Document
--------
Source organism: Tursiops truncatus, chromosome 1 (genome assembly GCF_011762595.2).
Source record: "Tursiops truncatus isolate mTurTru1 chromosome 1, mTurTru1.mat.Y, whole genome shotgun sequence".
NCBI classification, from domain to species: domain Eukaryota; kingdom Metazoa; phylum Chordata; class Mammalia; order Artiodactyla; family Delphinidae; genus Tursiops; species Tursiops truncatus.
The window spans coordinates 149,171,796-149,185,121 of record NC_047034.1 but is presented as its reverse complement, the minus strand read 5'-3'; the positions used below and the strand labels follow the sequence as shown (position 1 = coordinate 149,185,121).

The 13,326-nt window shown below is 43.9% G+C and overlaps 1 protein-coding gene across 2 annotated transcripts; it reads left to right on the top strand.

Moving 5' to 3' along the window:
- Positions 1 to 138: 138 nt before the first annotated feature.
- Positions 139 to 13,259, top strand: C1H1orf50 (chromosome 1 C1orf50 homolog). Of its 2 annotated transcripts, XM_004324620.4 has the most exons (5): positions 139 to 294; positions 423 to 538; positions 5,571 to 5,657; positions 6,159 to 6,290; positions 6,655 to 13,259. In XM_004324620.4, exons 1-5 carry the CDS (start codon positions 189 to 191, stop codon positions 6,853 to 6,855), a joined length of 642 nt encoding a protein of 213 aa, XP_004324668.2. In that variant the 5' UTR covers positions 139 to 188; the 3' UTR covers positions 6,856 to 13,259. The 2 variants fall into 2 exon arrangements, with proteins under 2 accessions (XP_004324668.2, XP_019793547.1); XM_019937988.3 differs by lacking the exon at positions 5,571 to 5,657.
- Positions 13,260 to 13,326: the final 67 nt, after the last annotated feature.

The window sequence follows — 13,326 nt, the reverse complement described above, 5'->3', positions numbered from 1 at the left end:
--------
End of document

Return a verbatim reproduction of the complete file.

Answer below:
Source organism: Tursiops truncatus, chromosome 1 (genome assembly GCF_011762595.2).
Source record: "Tursiops truncatus isolate mTurTru1 chromosome 1, mTurTru1.mat.Y, whole genome shotgun sequence".
NCBI classification, from domain to species: domain Eukaryota; kingdom Metazoa; phylum Chordata; class Mammalia; order Artiodactyla; family Delphinidae; genus Tursiops; species Tursiops truncatus.
The window spans coordinates 149,171,796-149,185,121 of record NC_047034.1 but is presented as its reverse complement, the minus strand read 5'-3'; the positions used below and the strand labels follow the sequence as shown (position 1 = coordinate 149,185,121).

The 13,326-nt window shown below is 43.9% G+C and overlaps 1 protein-coding gene across 2 annotated transcripts; it reads left to right on the top strand.

Moving 5' to 3' along the window:
- Positions 1 to 138: 138 nt before the first annotated feature.
- Positions 139 to 13,259, top strand: C1H1orf50 (chromosome 1 C1orf50 homolog). Of its 2 annotated transcripts, XM_004324620.4 has the most exons (5): positions 139 to 294; positions 423 to 538; positions 5,571 to 5,657; positions 6,159 to 6,290; positions 6,655 to 13,259. In XM_004324620.4, exons 1-5 carry the CDS (start codon positions 189 to 191, stop codon positions 6,853 to 6,855), a joined length of 642 nt encoding a protein of 213 aa, XP_004324668.2. In that variant the 5' UTR covers positions 139 to 188; the 3' UTR covers positions 6,856 to 13,259. The 2 variants fall into 2 exon arrangements, with proteins under 2 accessions (XP_004324668.2, XP_019793547.1); XM_019937988.3 differs by lacking the exon at positions 5,571 to 5,657.
- Positions 13,260 to 13,326: the final 67 nt, after the last annotated feature.

The window sequence follows — 13,326 nt, the reverse complement described above, 5'->3', positions numbered from 1 at the left end: